Wednesday, January 9, 2013


By D.E.Levine

It's been rated as one of the great recent films and I'm not certain if I agree with that analysis.  Certainly, this film is unnerving because of it's attempt to deal with mental illness and in doing that  it's disturbing to viewers because the characters appear as somewhat unhinged.

Having made a bargain plea to escape jail, Pat Solitano (Bradley Cooper), a history teacher with a bipolar disorder, spends eight months in a state mental institution, Pat has lost his home, his job and his wife.  Forced to move back in with his parents, Pat is a handful.

Unable to sleep through the night he wakes his mother Dolores (Jacki Weaver) and father (Robert De Niro) at all hours, looking for his wedding video, wanting to discuss book story lines, etc.  Despite everything, Pat hopes to reconcile with his wife.

His parents just want him to remain stable, get back on his feet and move out.  But, you have to look at where he's coming from.  Dad Pat Sr. is a gambler who is obsessive over football, believing that Pat must watch the games with him from the family couch or the "mojo" doesn't work and he'll lose his bets.  And Dad has already been banned, after a fight, for life from the football stadium.

Pat meets Tiffany (Jennifer Lawrence), a girl with mental problems of her own following the death of her cop husband. He's introduced to Tiffany through friends who are also friends with his wife and she offers to help him get back in touch with his wife in exchange for his participation in an annual dance competition that's coming up.  He agrees only after he believes that his wife is going to attend and watch him.  Tiffany's motives are totally different.

Director David O. Russell also wrote the screenplay and he's made manic depression somewhat fashionable through this film.  A lot of the film is photographed darkly and perhaps Russell is trying to convey the dark spirit of the film, but overall the film is rather disjointed and difficult to follow.  On the other hand, perhaps that's exactly the way this discombobulated family lives their life,

Monday, January 7, 2013


By D.E. Levine

Does Frank Langella ever give a bad performance?  The answer is evidently no.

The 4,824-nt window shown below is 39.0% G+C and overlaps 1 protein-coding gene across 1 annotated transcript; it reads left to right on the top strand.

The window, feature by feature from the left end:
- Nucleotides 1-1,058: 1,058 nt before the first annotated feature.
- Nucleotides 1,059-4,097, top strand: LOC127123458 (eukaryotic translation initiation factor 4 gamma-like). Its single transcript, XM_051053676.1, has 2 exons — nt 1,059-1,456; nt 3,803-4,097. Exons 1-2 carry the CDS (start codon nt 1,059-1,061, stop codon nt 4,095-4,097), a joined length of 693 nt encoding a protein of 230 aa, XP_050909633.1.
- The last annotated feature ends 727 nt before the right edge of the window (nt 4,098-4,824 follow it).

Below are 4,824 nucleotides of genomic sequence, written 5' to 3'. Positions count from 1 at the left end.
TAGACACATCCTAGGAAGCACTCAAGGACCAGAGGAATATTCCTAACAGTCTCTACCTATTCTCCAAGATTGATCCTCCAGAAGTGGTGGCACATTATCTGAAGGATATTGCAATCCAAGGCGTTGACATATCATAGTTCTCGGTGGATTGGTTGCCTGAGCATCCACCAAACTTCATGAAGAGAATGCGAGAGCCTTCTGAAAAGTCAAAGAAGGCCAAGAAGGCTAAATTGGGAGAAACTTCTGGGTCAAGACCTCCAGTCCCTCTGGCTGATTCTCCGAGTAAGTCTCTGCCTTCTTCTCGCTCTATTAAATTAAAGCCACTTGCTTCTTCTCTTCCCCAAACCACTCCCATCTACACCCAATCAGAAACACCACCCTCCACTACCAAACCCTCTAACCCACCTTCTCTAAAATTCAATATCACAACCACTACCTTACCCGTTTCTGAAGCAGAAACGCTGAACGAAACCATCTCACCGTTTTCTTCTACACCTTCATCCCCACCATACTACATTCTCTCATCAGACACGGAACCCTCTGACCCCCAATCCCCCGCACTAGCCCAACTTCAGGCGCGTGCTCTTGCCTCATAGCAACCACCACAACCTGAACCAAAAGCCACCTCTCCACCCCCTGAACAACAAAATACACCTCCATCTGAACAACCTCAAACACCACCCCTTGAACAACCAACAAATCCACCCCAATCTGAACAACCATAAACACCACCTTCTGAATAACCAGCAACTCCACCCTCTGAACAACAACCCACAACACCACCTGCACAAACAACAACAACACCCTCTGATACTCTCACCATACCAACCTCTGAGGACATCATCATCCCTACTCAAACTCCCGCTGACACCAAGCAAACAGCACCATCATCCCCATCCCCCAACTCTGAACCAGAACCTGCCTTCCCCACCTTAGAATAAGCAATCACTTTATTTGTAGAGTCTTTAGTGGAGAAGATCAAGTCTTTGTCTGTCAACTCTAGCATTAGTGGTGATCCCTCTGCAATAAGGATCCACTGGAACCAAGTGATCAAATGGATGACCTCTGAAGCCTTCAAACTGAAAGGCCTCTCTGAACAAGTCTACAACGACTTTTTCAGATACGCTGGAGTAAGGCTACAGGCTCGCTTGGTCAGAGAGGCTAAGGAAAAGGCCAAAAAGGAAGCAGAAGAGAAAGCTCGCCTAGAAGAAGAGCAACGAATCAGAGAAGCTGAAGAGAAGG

In this charming and deceptively simple film, Langella plays Frank, an ex-con, a retired second, story man who moves to Cold Springs, New York and lives a quiet life at 70.  His only friend appears to be the town librarian (Susan Sarandon).
Frank's grown children Hunter (James Marsden) and Madison (Liv Taylor) don't know exactly what to do with Frank.  He hasn't been the best parent, having served two lengthy stints in prison.

Hunter gives Frank a robot aide, (voiced by Peter Sarsgaard), who Frank doesn't want and refuses to name anything but Robot.  After listening for several days to Robot's lectures on health, diet, exercise and various other topics, Frank decides to use the Robot's intelligence by enlisting him in a jewel robbery of a rather pompous, but very rich, neighbor.

What happens next both warms the heart and tugs at the heartstrings.  Regardless of his protestations, Frank has grown fond of his Robot and is strained to take action that will help him but harm Robot.

The story is endearing, with some humor and some pathos.  It blends the technology of the 21st century with the lifestyle we're used to and shows that family problems, obnoxious neighbors and unrealized prejudices are part of everyday life.

Thursday, January 3, 2013


By D.E.Levine

Taken from a true story, Bernie tells the story of a "nice guy" who's so nice that not even committing a murder changes public opinion about him.

Bernie Tiede (Jack Black) is a devout mortician who befriends Marjorie Nugent (Shirley MacLaine), the crabbiest and most disliked old lady in Carthage, Texas.

Eventually moving in with Nugent and enjoying the good life that the multimillionairess could provide, in 1997, the then 40-year old Bernie was arrested for Nugent's murder

Shown through the eyes of the residents of Carthage, in interview type vignettes, no one can believe that mild-mannered, charming Bernie could have committed the murder.

Immaculately dressed and groomed at all times, with a mincing walk and an endlessly solicitous manner, Bernie travels the world with Marjorie and eventually she writes her grown children out of her will and makes Bernie the sole beneficiary.

Bernie, having murdered Majorie, conceals her remains and for nine months covers up her absence.  Always reclusive and difficult, people don't think it's strange to deal with Bernie instead of Marjorie.  However, when her remains are finally discovered, Bernie is prosecuted by D.A. Danny Buck Davidson (Matthew MacConaughey).

Directed by Richard Linklater, this semi comic portrayal of Bernie takes Jack Black away from his normally completely comic performances and gives significant depth and feeling to the character.